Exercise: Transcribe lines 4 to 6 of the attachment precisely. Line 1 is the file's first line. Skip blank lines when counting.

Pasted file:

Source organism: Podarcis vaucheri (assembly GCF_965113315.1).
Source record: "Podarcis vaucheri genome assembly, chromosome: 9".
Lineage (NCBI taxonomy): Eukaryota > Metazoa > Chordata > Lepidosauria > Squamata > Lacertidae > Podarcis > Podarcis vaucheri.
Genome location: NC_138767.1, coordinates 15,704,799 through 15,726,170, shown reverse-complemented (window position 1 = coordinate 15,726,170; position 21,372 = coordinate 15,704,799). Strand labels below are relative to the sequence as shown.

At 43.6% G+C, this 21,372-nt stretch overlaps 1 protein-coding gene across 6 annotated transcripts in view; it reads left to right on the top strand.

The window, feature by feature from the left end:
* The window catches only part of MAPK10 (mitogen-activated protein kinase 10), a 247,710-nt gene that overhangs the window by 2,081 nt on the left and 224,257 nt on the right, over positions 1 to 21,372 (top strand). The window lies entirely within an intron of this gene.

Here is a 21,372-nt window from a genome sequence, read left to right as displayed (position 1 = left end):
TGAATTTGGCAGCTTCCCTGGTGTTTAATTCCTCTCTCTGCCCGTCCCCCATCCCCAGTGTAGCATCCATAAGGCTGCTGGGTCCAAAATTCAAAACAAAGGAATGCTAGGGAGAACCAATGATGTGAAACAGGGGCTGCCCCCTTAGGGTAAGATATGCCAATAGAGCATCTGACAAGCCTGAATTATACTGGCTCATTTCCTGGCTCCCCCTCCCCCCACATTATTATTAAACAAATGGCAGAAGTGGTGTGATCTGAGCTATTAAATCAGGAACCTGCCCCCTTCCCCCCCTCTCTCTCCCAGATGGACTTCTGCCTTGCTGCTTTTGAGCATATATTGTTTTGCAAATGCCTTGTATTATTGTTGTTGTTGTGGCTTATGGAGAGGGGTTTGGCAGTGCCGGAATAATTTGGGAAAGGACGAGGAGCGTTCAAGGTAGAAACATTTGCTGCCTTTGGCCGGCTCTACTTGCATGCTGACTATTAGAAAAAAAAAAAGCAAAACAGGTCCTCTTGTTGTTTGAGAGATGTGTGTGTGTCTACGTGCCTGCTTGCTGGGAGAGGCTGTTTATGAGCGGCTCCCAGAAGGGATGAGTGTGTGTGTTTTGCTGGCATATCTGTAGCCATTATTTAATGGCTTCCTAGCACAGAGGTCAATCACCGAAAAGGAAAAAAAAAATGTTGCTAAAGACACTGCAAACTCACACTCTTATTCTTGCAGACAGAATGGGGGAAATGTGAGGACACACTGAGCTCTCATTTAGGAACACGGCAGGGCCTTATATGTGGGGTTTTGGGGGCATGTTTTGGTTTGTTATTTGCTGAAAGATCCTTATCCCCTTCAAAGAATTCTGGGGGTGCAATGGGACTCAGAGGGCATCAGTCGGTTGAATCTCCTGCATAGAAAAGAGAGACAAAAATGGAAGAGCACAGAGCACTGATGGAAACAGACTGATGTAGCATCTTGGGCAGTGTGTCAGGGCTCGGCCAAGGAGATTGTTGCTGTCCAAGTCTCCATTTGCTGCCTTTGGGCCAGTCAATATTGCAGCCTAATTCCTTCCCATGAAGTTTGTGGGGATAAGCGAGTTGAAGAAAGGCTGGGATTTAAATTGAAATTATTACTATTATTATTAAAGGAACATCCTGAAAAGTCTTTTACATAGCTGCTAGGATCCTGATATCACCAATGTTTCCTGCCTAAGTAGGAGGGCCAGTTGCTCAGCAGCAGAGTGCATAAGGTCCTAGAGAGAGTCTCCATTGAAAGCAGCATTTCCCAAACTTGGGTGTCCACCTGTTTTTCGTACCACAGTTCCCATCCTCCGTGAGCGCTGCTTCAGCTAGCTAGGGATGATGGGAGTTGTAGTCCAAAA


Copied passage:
Genome location: NC_138767.1, coordinates 15,704,799 through 15,726,170, shown reverse-complemented (window position 1 = coordinate 15,726,170; position 21,372 = coordinate 15,704,799). Strand labels below are relative to the sequence as shown.

At 43.6% G+C, this 21,372-nt stretch overlaps 1 protein-coding gene across 6 annotated transcripts in view; it reads left to right on the top strand.

The window, feature by feature from the left end: